I think I could easily name this post, 'A Photobooth Odyssey', or maybe 'Everything You Wanted to Know about Photobooths But Were Afraid to Ask'. I am very envious of Meags Fitzgerald who has written about, in graphic novel format, her lifelong love affair with photobooths. Photobooth: A Biography really is a sort of odyssey as she recounts not only the history of photobooths but also her own use of them in her artwork and as a collector and the time she spent traveling to document remaining machines all over North America and Europe before they disappear entirely. Like so many much-loved, at one time wildly popular and much-used analog devices, they are slowly (sometimes not so slowly anymore) being replaced by more efficient (though in some cases far less charming) digital machines.
Do you remember photobooths? I remember them in malls (when malls were still popular and even they are disappearing these days, too) and surely at some time in my youth I must have had my photo taken in one. It's been ages since I thought about them and it is thanks to Iliana that I came across this book. It is a hefty graphic novel that I had to get via interlibrary loan (thanks to Fort Vancouver Regional Library for loaning it--you will soon have it safely back home again), but photobooths are such a cool concept and I can see exactly the appreciation and affection Meags Fitzgerald has for them. Now I wish I could start a collection of photobooth photos, but they are such a rarity where I live the chance is pretty slim that it is a hobby I could pursue. The author has an enviable collection of photos not only of herself, her family and her friends but of strangers, which were taken throughout the photobooth's long history.
The first photobooth, as we have come to know them, was designed by a Russian immigrant in 1925, whose own life story is an odyssey all its own. Anatol Josephowitz was born in Siberia, had a most unfortunate WWI experience but eventually found his way to America where he married and spent the rest of his life. He created the Photomaton, the first one located in NYC and it began this craze. Eventually the rights were sold in Canada, England and Europe and the machines began popping up all over the place and by WWII everyone, rich or poor (and photobooths were a great social leveler as everyone-more or less-could afford to have a strip of four photos taken in one of the machines) were flocking to the booths to have their portraits taken.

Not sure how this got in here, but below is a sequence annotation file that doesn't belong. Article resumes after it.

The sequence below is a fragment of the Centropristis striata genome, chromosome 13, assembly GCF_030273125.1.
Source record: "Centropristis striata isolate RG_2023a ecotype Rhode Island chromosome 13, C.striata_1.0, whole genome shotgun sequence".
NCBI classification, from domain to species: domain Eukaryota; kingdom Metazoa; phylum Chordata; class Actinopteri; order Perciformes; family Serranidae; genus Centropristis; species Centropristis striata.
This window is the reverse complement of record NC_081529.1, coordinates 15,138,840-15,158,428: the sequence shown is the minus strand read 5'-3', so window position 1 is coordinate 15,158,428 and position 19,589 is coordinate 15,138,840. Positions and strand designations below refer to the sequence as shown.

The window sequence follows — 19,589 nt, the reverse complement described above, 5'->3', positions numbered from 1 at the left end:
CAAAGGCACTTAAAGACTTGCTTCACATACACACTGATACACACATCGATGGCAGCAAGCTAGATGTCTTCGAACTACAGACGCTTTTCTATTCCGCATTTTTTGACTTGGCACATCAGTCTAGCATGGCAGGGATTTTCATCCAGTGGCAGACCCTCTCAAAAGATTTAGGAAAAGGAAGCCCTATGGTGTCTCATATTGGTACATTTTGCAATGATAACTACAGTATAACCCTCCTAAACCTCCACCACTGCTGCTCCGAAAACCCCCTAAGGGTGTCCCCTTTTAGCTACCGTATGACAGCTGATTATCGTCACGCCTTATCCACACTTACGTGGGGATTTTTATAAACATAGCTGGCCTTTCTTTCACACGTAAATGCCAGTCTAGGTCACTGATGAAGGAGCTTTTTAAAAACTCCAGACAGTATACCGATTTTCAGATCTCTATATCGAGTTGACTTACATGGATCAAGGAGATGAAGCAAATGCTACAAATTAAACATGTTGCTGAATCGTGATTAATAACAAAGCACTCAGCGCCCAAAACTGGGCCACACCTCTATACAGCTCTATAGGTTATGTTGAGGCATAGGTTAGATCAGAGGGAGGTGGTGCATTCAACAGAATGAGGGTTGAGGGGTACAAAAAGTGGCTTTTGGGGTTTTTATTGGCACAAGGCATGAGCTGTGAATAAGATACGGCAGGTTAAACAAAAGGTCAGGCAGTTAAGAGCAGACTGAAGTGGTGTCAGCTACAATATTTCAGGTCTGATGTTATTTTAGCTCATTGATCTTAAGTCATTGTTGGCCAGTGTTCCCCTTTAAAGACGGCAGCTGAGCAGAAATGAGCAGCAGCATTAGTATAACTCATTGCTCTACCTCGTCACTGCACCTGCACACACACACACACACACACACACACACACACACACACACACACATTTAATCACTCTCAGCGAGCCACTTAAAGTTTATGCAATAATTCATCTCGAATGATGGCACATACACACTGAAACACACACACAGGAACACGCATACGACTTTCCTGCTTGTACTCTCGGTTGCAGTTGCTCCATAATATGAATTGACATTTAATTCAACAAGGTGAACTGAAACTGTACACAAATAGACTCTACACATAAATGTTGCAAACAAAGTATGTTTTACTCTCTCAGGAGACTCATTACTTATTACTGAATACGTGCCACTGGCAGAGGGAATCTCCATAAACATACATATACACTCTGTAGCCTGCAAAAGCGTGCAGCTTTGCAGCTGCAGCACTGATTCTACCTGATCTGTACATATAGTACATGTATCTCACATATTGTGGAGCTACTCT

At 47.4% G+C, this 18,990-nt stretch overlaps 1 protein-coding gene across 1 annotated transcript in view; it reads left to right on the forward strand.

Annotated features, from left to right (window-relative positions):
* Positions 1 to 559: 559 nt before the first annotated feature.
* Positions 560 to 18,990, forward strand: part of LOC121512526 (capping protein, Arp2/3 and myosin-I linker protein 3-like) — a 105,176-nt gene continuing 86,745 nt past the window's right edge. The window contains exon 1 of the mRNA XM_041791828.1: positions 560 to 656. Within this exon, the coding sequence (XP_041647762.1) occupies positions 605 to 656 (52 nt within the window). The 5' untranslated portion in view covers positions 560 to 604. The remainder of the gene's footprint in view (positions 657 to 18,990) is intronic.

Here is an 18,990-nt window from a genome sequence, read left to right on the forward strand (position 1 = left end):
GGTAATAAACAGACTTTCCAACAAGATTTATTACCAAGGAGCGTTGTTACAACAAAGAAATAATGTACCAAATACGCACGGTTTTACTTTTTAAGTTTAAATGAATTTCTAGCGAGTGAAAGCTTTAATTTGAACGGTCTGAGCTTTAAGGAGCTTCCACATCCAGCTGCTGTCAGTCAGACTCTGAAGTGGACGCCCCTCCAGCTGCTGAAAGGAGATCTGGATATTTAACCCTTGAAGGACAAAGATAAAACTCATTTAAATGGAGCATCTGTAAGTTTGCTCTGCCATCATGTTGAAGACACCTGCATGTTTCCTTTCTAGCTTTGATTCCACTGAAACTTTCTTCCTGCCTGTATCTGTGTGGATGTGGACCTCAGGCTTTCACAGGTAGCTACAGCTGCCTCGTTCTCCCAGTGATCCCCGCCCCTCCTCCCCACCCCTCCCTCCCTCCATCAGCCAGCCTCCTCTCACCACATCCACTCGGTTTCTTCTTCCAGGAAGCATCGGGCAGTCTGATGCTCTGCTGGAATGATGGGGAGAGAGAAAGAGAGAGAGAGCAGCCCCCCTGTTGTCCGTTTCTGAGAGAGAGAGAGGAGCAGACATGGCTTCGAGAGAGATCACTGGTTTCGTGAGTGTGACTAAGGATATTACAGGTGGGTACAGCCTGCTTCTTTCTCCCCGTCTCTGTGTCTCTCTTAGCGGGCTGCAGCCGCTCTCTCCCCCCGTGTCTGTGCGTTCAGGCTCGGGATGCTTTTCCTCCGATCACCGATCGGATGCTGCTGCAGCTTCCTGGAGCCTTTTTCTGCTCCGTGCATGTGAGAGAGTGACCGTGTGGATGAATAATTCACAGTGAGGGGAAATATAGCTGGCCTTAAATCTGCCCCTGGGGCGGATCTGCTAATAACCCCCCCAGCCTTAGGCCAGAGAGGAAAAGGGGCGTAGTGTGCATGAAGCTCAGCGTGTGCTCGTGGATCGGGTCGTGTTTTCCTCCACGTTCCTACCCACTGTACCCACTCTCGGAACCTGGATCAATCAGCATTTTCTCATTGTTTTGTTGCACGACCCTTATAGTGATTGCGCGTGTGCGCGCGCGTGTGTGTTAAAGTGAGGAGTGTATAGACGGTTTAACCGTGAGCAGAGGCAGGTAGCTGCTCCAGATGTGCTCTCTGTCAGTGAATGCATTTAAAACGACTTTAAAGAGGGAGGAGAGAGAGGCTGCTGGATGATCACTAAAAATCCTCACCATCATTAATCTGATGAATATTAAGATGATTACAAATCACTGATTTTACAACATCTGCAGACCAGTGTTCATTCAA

And, of course, one good idea leads to another and one sort of machine to another. At its most popular, the photobooth was ubiquitous and they were used not just for entertainment but for official documentation, even for mugshots and there is a darker footnote in history as they were offered for use in Europe to keep track of the identities of prisoners of war. During the war people were apt to take their pictures as a memento for those going away to war, and for those staying behind. By the 1950s their use began to decline without that feeling of uncertainty that comes with wars people simply didn't worry about having their pictures taken. Prosperity in peacetime has a way of making us lax and by the 1970s disposable cameras and Polaroids had arrived on the scene.
The other problem facing photobooths was the use of chemicals to develop the images in minutes, which have been deemed to be unsafe for the environment. Fewer and fewer companies were making the chemicals or the photopaper and innumerable photobooths were simply destroyed as a matter of progress. I guess the machines were seen as no longer popular and were becoming obsolete. The book was published in 2014 and the author notes certain dates (by the end of 2015 and 2016) when materials are/were likely to have run out, so I wonder what the current state of affairs has become in terms of supplies for the original chemical-bath, dip and dunk machines. Many of the machines have been turned into digital photography booths, but for purists, it is a little sad to think the original-old fashioned photobooths are quite literally numbered.
This book is such a wonderful idea, and it is such a clever and very fitting format turning it into a graphic novel. One of the reasons it came about was as a thank you for the people who were supporting her travels. In order to afford to go on the extensive journeys Meags Fitzgerald undertook in order to chronicle the photobooth saga she had to come up with creative ways to earn money. And I am so glad she did. So the book is a mix of history, memoir and even travelogue. Interspersed between chapters are drawings of the various styles of machines and where they are located. So this book is quite a compendium and a wonderful resource for photobooth enthusiasts. Fitzgerald is a true photobooth aficionado.
And to think not long ago I had the perfect opportunity to have my portrait taken in a vintage machine. My favorite movie theater recently screened Amélie as their members select film. If you've seen the film, you'll know the photobooth plays an important role in the movie. They brought in a photobooth for movie-goers to take their own pictures. It sat in the lobby for several weeks, but it was January and it was cold and I walk (and so had not been walking so much at the time) and I missed my opportunity sadly.
There is a thriving business, however, for rental of these machines (as you see). And if you want to find where some of the original machines live, there is an extensive website that is chock full of information on vintage photobooths. According to the website's locator there is a mere 'one' machine in Nebraska with a permanent location. It is in a local pub/concert venue, which means it might be interesting to try and go in and use the machine (and it is only steps away from my favorite movie theater), so maybe I'll find an opportunity to have a strip of four portraits taken sometime.